Over the last year the unpredictability of the coronavirus pandemic has taken a toll on adults and children alike, however, children, in their young and vulnerable stage in life, rely on consistency and predictability to allow them to easily navigate through their youth. The fear of losing loved ones, not seeing school friends or attending school, and of the virus itself affects the mental state of children and hinders on their feelings of security. Bringing a new vaccine into the mix only increases their fears and apprehension as it adds yet another unknown variable in their currently very unknown lifestyle.
The first step to helping ease your child’s fears around COVID and the vaccine is to try and keep consistency as much as possible, structure is one of the most important things for a child so maintaining or helping them readjust to new structure aids in increasing their comfort and safety levels. If it’s not possible to keep any type of schedule, communicating with your child about the changes about to happen to give them time to begin adjusting. Educating your children through age-appropriate books and discussions based on facts about COVID and the vaccine will help them gain understanding as well.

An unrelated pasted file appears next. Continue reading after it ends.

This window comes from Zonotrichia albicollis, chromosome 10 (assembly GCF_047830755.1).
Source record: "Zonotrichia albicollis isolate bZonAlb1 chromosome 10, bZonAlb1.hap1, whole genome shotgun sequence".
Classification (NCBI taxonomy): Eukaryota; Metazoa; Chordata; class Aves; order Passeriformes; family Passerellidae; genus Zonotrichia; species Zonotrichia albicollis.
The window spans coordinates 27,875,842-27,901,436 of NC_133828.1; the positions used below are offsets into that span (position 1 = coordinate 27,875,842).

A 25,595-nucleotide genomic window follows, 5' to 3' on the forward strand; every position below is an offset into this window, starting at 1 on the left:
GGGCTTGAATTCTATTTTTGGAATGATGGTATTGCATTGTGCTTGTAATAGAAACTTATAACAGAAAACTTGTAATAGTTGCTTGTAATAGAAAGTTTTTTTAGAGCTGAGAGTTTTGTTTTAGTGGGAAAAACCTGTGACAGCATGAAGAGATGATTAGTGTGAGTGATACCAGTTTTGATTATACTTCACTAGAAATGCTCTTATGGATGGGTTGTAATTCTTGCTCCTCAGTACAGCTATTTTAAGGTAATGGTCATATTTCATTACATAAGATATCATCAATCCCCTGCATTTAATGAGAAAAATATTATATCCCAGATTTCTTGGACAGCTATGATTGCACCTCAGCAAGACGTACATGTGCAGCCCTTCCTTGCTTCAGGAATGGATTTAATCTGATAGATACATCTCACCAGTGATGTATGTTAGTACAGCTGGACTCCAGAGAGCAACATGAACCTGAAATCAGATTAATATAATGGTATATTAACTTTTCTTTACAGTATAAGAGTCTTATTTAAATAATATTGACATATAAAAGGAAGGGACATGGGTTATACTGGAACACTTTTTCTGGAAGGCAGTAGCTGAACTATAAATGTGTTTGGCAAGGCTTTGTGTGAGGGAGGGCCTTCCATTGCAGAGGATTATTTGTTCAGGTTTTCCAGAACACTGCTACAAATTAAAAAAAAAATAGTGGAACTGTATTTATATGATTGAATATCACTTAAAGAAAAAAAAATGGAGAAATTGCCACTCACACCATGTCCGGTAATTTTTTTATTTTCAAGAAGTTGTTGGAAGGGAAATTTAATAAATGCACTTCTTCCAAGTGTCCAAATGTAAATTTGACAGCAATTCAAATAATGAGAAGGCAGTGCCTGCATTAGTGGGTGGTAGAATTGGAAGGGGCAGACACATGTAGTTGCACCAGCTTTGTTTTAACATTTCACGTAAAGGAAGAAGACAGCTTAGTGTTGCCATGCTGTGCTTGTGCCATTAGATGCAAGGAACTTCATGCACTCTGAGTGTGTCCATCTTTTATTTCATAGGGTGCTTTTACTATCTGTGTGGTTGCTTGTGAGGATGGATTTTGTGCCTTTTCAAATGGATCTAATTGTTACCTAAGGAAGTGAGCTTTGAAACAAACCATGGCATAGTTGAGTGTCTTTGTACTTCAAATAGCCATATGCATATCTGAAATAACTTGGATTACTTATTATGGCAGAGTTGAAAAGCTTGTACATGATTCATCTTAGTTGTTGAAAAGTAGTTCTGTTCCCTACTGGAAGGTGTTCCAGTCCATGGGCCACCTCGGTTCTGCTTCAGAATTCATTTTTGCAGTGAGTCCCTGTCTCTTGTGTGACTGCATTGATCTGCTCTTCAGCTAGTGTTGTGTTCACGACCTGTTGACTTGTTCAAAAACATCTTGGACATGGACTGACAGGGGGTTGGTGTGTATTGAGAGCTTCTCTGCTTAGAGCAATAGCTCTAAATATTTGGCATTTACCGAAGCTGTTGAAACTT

Psychotherapist and social worker Margaret Cochran states that even having a simple nightly gratitude ritual, where the attending family list things they are grateful for, is an easy way to help increase positive mental process, build mental resiliency, improve mood and decrease stress. It is likely some kids may complain about doing such a ritual, but the benefits it will have when their minds develop around age 25 will make it worth it.
When it is time for your child’s vaccine appointment, there are a few things you can do to help reduce their anxiety:
- Talk to your child and let them know what they can expect to feel when they get vaccinated. Be transparent, let them know it may be painful or uncomfortable but that it only lasts moments.
- Go before them, if possible, this allows them to be reassured that if their parent is doing it, it will be okay for them too. If needles are a fear of yours, try your best to maintain your own anxiety. If this is not possible, have a family member that is not afraid take them instead.
- Plan a reward, this eases anxiety and gives them something to look forward to after instead of dwelling on any fears they may have.
- Give your children a sense of independence surrounding the vaccine by allowing them to make simple decisions. Ask them if they want more information about the vaccine, what music do they want to listen to on the way, or what reward will they get after.
- During their appointment try to keep them distracted with activities and items that they enjoy such as toys, games, or songs and practice breathing exercises with them. Celebrate their bravery after.
Following these simple steps can help you child through the pandemic and their vaccinated experience with ease.